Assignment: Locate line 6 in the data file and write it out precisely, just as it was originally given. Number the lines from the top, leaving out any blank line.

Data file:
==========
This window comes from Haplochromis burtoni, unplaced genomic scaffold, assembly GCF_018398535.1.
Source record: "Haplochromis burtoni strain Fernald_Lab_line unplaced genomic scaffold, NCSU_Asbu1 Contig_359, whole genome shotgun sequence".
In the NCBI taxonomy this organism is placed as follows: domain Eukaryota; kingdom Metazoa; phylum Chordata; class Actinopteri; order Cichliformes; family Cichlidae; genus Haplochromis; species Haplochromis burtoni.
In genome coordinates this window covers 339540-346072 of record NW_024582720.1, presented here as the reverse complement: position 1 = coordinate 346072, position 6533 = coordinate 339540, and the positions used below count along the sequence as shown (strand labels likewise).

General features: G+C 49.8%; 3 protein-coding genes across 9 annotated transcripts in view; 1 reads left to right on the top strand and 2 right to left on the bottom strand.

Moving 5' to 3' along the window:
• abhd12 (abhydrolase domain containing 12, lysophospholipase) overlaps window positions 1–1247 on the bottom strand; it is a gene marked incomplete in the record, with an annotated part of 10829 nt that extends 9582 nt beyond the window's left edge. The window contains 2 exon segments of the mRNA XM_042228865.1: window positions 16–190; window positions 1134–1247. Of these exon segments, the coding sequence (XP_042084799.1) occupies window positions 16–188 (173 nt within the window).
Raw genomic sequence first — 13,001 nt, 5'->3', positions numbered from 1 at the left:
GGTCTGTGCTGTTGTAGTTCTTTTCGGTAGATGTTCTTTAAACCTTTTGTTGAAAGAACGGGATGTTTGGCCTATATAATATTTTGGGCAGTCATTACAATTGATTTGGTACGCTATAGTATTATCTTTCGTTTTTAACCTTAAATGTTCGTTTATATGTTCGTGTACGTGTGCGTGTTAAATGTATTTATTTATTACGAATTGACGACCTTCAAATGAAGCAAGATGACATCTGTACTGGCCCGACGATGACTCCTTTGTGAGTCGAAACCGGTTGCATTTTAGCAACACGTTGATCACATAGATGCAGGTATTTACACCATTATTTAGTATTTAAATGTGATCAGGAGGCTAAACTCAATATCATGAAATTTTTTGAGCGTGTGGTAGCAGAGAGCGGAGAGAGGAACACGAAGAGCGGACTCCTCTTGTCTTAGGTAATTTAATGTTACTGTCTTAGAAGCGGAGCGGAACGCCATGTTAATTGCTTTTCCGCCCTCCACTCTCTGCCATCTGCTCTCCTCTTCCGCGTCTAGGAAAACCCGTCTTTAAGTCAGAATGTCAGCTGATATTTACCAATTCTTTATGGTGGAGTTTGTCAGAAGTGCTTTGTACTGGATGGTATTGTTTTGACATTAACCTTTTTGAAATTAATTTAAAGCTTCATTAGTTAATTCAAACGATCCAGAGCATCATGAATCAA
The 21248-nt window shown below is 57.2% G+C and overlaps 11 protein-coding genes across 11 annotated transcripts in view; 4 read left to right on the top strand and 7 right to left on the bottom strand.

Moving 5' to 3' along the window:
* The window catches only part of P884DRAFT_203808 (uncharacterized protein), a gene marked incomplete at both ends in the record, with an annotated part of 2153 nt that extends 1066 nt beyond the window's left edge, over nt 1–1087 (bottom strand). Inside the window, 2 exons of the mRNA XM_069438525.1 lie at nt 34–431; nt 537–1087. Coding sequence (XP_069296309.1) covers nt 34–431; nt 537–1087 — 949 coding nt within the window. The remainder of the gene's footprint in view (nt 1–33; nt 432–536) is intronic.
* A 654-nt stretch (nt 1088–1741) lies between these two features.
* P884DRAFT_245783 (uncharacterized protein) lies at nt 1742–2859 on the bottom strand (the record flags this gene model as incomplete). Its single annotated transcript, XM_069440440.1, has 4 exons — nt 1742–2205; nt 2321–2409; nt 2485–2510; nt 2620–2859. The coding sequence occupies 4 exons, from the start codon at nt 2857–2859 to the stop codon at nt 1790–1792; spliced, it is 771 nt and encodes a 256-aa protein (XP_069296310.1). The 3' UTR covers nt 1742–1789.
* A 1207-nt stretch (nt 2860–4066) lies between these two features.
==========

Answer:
Moving 5' to 3' along the window: